Random forests have the reputation of being relatively easy to tune. This is because they only have a few hyperparameters, and aren't overly sensitive to the particular values they take. Tuning the hyperparameters can often increase generalization performance somewhat.
Tree size can be controlled in different ways depending on the implementation, including the maximum depth, maximum number of nodes, and minimum number of points per leaf node. Larger trees can fit more complex functions, but also increase the ability to overfit. Some implementations don't impose any restrictions by default, and grow trees fully. Tuning tree size can improve performance by balancing between over- and underfitting.
Number of features to consider per split. Each time a node is split, a random subset of features is considered, and the best is selected to perform the split. Considering more features increases the chance of finding a better split. But, it also increases the correlation between trees, increasing the variance of the overall model. Recommended default values are the square root of the total number of features for classification problems, and 1/3 the total number for regression problems. As with tree size, it may be possible to increase performance by tuning.
Number of trees. Increasing the number of trees in the forest decreases the variance of the overall model, and doesn't contribute to overfitting. From the standpoint of generalization performance, using more trees is therefore better. But, there are diminishing returns, and adding trees increases the computational burden. Therefore, it's best to fit some large number of trees while remaining within the computational budget. Several hundred is typically a good choice, but it may depend on the problem. Tuning isn't really needed. But, it's possible to monitor generalization performance while sequentially adding new trees to the model, then stop when performance plateaus.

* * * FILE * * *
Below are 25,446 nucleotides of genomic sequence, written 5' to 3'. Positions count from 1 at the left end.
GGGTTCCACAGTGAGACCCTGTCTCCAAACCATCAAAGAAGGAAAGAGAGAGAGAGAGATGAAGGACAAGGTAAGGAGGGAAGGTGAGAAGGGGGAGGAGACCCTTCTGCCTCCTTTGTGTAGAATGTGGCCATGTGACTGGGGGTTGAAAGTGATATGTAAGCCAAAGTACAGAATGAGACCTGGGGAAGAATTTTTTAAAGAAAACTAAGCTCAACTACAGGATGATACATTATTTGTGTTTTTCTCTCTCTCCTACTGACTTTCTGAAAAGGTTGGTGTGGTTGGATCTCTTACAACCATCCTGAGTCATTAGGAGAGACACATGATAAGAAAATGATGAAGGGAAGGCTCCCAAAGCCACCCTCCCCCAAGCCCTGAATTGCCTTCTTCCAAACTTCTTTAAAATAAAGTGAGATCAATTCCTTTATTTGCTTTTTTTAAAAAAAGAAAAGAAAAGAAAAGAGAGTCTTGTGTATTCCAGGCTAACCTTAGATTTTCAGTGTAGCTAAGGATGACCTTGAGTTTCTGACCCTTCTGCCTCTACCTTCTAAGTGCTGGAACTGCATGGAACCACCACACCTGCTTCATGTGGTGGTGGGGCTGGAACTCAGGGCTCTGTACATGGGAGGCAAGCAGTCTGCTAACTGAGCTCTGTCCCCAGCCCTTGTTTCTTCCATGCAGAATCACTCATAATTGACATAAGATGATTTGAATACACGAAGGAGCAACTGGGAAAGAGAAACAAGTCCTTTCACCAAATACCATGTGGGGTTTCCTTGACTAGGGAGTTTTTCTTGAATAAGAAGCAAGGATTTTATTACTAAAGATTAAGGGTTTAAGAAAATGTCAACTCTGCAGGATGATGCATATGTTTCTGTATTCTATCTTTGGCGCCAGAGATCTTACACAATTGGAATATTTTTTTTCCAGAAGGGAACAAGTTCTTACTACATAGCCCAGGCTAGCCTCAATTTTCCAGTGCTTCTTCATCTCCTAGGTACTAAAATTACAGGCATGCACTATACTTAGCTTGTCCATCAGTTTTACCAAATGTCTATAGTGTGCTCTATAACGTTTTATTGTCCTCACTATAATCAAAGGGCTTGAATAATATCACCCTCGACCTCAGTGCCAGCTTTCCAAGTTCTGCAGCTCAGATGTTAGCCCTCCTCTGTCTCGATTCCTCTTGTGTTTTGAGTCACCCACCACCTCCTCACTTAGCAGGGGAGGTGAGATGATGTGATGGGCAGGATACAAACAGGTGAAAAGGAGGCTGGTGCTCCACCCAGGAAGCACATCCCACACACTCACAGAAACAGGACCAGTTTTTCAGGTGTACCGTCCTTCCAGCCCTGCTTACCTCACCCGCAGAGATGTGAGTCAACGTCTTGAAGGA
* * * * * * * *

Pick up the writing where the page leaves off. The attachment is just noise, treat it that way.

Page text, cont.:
Tuning random forest hyperparameters uses the same general procedure as other models: Explore possible hyperparameter values using some search algorithm. For each set of hyperparameter values, train the model and estimate its generalization performance. Choose the hyperparameters that optimize this estimate. Finally, estimate the generalization performance of the final, tuned model on an independent data set.
For many models, this procedure often involves splitting the data into training, validation, and test sets, using holdout or nested cross validation. However, random forests have a unique, convenient property: bootstrapping is used to fit the individual trees, which readily yields the out-of-bag (OOB) error. This is an unbiased estimate of the error on future data, and can therefore take the place of the validation or test set error. This leaves more data available for training, and is computationally cheaper than nested cross validation. See this post for more information.
Grid search is probably the most popular search algorithm for hyperparameter optimization. Random search can be faster in some situations. I mention more about this (and some other hyperparameter optimization issues) here. Fancier algorithms (e.g. Bayesian optimization) are also possible.